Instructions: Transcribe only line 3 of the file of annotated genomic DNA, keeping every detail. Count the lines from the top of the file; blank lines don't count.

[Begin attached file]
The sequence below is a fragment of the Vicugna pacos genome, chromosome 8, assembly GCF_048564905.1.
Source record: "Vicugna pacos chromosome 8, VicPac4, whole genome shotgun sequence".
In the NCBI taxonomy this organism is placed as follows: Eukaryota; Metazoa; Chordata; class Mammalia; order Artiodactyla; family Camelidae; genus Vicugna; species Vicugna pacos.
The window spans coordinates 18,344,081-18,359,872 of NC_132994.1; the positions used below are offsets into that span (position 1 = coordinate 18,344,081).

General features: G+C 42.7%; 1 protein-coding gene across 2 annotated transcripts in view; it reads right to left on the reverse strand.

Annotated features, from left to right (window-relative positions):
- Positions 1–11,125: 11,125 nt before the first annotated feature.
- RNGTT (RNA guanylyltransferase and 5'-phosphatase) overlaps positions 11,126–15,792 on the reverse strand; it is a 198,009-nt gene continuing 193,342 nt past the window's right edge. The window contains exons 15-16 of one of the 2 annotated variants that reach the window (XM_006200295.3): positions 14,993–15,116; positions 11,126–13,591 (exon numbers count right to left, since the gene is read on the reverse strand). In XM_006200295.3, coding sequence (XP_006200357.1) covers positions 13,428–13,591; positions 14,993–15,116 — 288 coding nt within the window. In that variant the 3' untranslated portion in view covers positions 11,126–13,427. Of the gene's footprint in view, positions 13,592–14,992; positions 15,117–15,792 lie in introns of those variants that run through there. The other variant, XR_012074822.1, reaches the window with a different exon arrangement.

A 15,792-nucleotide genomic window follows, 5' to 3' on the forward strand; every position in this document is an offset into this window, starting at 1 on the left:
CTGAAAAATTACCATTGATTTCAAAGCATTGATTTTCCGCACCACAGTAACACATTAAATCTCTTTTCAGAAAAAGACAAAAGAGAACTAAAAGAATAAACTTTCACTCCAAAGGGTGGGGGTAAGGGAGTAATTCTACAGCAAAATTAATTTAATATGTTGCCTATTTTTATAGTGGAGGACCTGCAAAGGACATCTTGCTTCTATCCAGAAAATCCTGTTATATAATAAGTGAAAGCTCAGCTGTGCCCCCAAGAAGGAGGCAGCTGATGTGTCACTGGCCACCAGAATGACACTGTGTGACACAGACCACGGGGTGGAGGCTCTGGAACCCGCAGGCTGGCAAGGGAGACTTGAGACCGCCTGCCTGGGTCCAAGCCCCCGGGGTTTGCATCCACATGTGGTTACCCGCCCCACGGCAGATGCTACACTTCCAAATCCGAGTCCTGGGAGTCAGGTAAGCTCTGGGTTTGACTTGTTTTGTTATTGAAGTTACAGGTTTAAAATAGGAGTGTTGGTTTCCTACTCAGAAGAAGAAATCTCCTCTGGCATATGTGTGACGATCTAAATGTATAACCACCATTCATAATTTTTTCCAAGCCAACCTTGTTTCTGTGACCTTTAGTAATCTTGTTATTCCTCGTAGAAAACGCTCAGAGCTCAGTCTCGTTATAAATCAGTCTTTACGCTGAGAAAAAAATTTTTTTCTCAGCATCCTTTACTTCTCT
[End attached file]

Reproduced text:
In the NCBI taxonomy this organism is placed as follows: Eukaryota; Metazoa; Chordata; class Mammalia; order Artiodactyla; family Camelidae; genus Vicugna; species Vicugna pacos.